Statistics Article

Donald J. Wheeler’s picture

By: Donald J. Wheeler

The daily Covid-19 pandemic values tell us how things have changed from yesterday, and give us the current totals, but they are difficult to understand simply because they are only a small piece of the puzzle. This article will present a global perspective on the pandemic and show where the United States stands in relation to the rest of the world at the end of the third week in June.

Here we will consider 27 countries that are home to 5 billion people (67% of the world's population). According to the European CDC database, which is the source for all of the data reported here, these 27 countries had more than 75 percent of the world’s confirmed Covid-19 cases and 86 percent of the Covid deaths as of June 20, 2020. So they should provide a reasonable perspective on the worldwide pandemic. Figure 1 lists these countries by region and gives the relevant Covid-19 counts and rates as of June 20, 2020.


Figure 1: Countries used for global summary

Taran March @ Quality Digest’s picture

By: Taran March @ Quality Digest

What is quality intelligence, exactly? It’s more than marketing spin. More, even, than the sum of its many control charts. It’s not collecting data simply to further go/no-go actions. And it doesn’t mean turning the cognitive wheel entirely over to artificial intelligence, either—far from it.

We might think of quality intelligence as a natural progression of quality control. It’s both granular, in that core quality tools underpin it, and forward-looking because quality data are used to improve not only products and processes but also operational performance. It’s very deliberate in that its goal is to wring the maximum value possible from reliable data.

To do this, quality intelligence employs four key tools: ensuring compliance, grading collected data, exploiting software, and implementing data strategically.

Ensuring compliance

People often assume that compliance applies solely to government or industry standards, but the term surfaces in many shop-floor conversations and processes. For instance, there is compliance to limits: Are data in specification? Are the appropriate statistical rules being met? There’s also compliance to procedures: Are people collecting data in the right way, and on time?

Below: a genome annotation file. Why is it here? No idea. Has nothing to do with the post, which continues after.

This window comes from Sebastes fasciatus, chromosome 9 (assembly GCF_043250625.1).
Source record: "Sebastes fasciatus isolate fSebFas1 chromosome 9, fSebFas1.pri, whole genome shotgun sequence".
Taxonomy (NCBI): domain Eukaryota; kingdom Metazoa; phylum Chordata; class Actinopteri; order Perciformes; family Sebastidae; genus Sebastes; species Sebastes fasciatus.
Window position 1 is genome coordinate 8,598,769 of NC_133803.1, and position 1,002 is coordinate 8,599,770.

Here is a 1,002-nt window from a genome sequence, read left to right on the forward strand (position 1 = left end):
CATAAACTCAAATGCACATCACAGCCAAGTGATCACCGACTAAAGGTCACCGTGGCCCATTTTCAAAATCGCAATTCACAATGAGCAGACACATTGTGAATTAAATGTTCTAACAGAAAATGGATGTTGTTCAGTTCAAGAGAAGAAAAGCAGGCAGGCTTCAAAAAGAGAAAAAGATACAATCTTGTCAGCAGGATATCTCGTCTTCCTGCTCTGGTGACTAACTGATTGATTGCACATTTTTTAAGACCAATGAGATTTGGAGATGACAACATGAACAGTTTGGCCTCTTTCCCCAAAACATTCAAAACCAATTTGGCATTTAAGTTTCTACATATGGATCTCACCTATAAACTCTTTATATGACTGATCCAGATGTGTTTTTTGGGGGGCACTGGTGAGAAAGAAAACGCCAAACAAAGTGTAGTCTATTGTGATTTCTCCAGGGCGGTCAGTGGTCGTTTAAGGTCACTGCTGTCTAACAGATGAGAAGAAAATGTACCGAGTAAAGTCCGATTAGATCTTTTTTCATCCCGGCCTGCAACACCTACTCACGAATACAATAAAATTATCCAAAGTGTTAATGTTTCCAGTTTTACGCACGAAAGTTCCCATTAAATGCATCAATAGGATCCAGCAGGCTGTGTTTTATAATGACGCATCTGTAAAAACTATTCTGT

Ryan E. Day’s picture

By: Ryan E. Day

An organization can achieve great results when everyone is working together, looking at the same information generated from the same data, and using the same rules. Changes can be made that affect a company’s bottom line through operational improvements, product quality, and process optimization. There are quality intelligence (QI) solutions that can help reveal hidden opportunities.

Companies can save money and improve operational efficiency by effectively focusing resources on the problems that matter most from both a strategic and tactical perspective. A proper QI system makes this practical in several ways.

The QI advantage

With a QI system, data are captured and analyzed consistently in a central repository across the organization. This means there aren’t different interpretations of the truth, and there is alignment among those on the shop floor, site management, and corporate quality.

Alignment is possible because of a positive cascade of events:
• Notifications are sent to the appropriate people, and workflows trigger the required actions. This means people are appropriately accountable for addressing issues. Those issues can then be analyzed to understand recurring problems and how to avoid them.

Dirk Dusharme @ Quality Digest’s picture

By: Dirk Dusharme @ Quality Digest